Deer can be a big problem, as are many other mammals. This is mainly because the sand cherry is a relatively low-growing fruit which makes it an easy target for 4-legged pests. Bird are also very fond of sand cherries. Pick your fruit as soon as it is ripe and you may need to use bird netting or even fencing to protect your shrubs from animal browsing.

Black knot is a fungus problem that can effect all kinds of cherry, plum and apricot trees including the sand cherry bush. Thick black growths are seen on the branches, often attacking areas where the bark has been damaged. Cut away any branches with these galls on them, and dispose cleanly (don’t compost or just dump the corner of the yard). When you cut the branches, do so about 6 inches farther down from the knot to make sure you get all the spores inside the branch.

If your weather is humid, the low-growing bush can be prone to developing powdery mildew on the leaves. It looks like white dust but it doesn’t rub off. Treat with a fungicide and try to keep the leaves from getting unnecessarily wet. If you have other plants growing around your sand cherries, you may want to move them in order to get better air flow.

Harvest and Storage

Cherries usually ripen in the early summer and will be a dark purple when they are ready to pick. The fruit can stain, so watch out for the juice during harvest.

The fruit can be quite tart, and it’s most commonly used in jams or jellies so the berries are not usually preserved on their own for long term storage. You can keep them in the refrigerator for about a week, and they can also be dried or frozen like regular cherries. You will have to pit them first though, and sand cherries are known for their rather large seeds.

Sand cherries bushes will keep providing you with fruit for 15 to 20 years, though they can give a much reduced number of cherries towards the end of that time.

5 Responses to “How to Grow Sand Cherries”

  1. steph connor  Says:

    i received a package of sand cherry seeds and planted them, and i have never heard of these before, they have 30 sand cherries per plant, inside the wrapper is a little yellow cherry, so i tried it and to my surprise it was rather sweet tasting,its late august in minnesota had a very hot summer and these little cherries are fantastic, so next year these will be in my garden everywhere, they have little tan husk’s and yellow cherries inside does anyone know what there are???????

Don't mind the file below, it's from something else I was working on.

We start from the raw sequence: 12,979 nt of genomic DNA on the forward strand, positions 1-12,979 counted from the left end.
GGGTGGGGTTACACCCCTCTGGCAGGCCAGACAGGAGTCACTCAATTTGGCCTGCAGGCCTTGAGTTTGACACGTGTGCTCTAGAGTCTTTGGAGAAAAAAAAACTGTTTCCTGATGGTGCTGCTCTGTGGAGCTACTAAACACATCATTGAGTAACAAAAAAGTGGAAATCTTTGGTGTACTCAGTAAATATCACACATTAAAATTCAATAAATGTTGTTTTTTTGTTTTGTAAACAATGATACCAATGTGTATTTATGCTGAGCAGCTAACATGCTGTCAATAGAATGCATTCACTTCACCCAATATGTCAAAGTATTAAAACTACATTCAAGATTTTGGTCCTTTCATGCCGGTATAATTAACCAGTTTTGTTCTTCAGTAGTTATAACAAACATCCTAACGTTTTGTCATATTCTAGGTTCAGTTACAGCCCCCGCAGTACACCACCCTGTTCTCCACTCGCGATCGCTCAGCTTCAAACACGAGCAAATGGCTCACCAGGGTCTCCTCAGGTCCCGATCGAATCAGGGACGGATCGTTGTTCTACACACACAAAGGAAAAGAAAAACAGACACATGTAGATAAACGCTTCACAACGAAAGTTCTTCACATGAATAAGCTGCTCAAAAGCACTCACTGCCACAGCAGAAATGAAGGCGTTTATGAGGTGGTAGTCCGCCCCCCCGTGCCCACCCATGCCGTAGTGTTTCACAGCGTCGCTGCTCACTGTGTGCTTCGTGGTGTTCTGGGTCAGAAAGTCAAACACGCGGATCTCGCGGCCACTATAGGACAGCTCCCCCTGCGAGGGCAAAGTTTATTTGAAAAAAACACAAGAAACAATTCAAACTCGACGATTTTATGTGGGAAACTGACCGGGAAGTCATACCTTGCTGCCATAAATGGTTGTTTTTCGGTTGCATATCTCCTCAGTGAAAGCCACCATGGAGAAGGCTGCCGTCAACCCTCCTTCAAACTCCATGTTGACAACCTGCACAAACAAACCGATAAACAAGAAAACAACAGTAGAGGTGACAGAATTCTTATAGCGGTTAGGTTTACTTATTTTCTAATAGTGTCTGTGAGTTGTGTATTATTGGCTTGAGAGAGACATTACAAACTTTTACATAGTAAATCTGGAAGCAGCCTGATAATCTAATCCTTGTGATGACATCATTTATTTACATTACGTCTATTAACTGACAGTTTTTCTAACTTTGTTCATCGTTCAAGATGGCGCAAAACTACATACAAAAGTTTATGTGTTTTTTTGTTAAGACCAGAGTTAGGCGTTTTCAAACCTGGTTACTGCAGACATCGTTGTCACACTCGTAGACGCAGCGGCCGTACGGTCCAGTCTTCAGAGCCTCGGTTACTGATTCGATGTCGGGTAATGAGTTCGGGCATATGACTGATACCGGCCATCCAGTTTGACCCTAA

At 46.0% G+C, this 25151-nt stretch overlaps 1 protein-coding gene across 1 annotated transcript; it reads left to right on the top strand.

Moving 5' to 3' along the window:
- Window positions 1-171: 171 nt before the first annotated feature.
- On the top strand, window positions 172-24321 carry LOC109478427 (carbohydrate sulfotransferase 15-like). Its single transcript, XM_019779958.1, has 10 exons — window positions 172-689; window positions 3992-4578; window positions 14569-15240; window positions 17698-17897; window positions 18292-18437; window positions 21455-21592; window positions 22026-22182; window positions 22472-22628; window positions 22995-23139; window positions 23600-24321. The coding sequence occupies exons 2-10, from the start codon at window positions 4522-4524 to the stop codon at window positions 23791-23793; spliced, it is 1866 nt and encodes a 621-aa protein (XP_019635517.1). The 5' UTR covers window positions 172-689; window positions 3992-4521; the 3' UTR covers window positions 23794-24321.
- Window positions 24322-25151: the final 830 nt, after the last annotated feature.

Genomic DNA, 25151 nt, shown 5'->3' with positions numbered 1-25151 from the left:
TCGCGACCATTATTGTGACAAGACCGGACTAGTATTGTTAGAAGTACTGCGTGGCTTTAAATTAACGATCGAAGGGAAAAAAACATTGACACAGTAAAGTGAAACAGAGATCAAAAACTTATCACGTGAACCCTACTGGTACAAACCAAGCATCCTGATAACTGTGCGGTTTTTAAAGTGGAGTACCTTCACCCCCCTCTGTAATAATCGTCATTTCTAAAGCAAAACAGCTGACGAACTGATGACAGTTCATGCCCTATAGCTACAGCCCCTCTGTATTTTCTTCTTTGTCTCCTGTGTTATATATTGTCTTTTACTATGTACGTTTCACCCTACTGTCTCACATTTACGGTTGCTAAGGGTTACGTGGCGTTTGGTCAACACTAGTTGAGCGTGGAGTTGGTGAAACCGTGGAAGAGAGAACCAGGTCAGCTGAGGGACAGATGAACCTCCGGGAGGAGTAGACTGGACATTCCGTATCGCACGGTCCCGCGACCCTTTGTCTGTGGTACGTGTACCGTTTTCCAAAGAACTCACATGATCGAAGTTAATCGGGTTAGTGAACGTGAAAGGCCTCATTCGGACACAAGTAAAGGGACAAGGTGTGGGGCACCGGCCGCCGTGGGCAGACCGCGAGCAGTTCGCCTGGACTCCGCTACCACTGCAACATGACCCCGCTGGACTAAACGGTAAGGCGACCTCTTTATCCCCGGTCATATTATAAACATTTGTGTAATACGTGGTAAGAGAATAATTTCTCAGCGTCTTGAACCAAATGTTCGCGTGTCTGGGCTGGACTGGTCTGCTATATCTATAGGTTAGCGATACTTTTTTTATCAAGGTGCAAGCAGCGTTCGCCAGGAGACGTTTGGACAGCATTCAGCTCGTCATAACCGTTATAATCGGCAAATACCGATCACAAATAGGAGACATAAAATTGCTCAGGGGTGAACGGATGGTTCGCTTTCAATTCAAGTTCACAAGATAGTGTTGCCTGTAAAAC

thanks
    stephan

  2. Shannon Carranza  Says:

    I think what you have are what we used to call ground cherries. They grew wild as a weed in Utah where I lived as a child. We loved to go out into weedy empty lots and pick them then make ground cherry jam. As far as I know no one ever planted them in their gardens on purpose. We had some in our yard before all of the lawn was in but they went the way of the other weeds when the landscaping was finished. I hadn’t seen them in years until recently a seed catalog had them as a free gift with an order. I don’t remember which one it was but I would love to get some.

  3. Chris Keating  Says:

    Burgess Seed and Plant company has Ground Cherries for free with any order of $22 or more (http://www.eburgess.com/free.asp). I know this because I got some from them last year (when ordering Sand Cherries, no less!). I haven’t gotten them growing in my garden yet, but a neighbor gardener had a bush, and the fruit have such an appealing and interesting flavor. I’m still waiting for my Sand Cherries to fruit, so I have yet to try their fruit. I hope it will not be too tart for my liking.

  4. Karen Sheldon  Says:

    Wehave 4 red sand cherry bushes on the east side of the house in full sun all day. They receive 20 min of water each day. Leaves are turning yellow with dark red spots and they look like they are dying. I have tried fertilizer and it did not help. Extension Office does not know what is wrong with them and I am on the verge of having them cut out. Plants are about 6 yrs old.

  5. Eli  Says:

    ^ You’re drowning them.